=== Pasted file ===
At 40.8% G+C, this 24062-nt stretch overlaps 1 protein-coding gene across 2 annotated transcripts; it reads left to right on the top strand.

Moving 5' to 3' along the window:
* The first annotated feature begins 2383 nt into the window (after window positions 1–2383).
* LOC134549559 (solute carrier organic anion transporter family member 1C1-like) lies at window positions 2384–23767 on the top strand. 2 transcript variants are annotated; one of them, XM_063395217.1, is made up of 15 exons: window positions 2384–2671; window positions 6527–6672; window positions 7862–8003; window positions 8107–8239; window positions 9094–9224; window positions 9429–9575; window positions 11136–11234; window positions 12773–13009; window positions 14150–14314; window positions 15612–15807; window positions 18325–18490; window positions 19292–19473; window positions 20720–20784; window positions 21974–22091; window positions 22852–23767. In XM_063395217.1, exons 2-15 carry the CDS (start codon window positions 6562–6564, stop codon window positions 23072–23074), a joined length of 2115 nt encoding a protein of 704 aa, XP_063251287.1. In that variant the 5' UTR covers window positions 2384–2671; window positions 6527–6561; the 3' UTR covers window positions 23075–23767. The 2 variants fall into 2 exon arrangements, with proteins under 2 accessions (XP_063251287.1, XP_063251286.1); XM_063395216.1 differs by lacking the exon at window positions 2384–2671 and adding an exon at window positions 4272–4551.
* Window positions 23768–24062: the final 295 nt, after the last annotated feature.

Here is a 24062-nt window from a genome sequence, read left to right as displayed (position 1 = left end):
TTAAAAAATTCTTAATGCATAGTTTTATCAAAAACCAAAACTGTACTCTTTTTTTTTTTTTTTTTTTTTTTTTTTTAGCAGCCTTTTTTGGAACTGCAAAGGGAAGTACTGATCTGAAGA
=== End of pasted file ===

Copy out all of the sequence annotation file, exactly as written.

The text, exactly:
At 40.8% G+C, this 24062-nt stretch overlaps 1 protein-coding gene across 2 annotated transcripts; it reads left to right on the top strand.

Moving 5' to 3' along the window:
* The first annotated feature begins 2383 nt into the window (after window positions 1–2383).
* LOC134549559 (solute carrier organic anion transporter family member 1C1-like) lies at window positions 2384–23767 on the top strand. 2 transcript variants are annotated; one of them, XM_063395217.1, is made up of 15 exons: window positions 2384–2671; window positions 6527–6672; window positions 7862–8003; window positions 8107–8239; window positions 9094–9224; window positions 9429–9575; window positions 11136–11234; window positions 12773–13009; window positions 14150–14314; window positions 15612–15807; window positions 18325–18490; window positions 19292–19473; window positions 20720–20784; window positions 21974–22091; window positions 22852–23767. In XM_063395217.1, exons 2-15 carry the CDS (start codon window positions 6562–6564, stop codon window positions 23072–23074), a joined length of 2115 nt encoding a protein of 704 aa, XP_063251287.1. In that variant the 5' UTR covers window positions 2384–2671; window positions 6527–6561; the 3' UTR covers window positions 23075–23767. The 2 variants fall into 2 exon arrangements, with proteins under 2 accessions (XP_063251287.1, XP_063251286.1); XM_063395216.1 differs by lacking the exon at window positions 2384–2671 and adding an exon at window positions 4272–4551.
* Window positions 23768–24062: the final 295 nt, after the last annotated feature.

Here is a 24062-nt window from a genome sequence, read left to right as displayed (position 1 = left end):
TTAAAAAATTCTTAATGCATAGTTTTATCAAAAACCAAAACTGTACTCTTTTTTTTTTTTTTTTTTTTTTTTTTTTAGCAGCCTTTTTTGGAACTGCAAAGGGAAGTACTGATCTGAAGA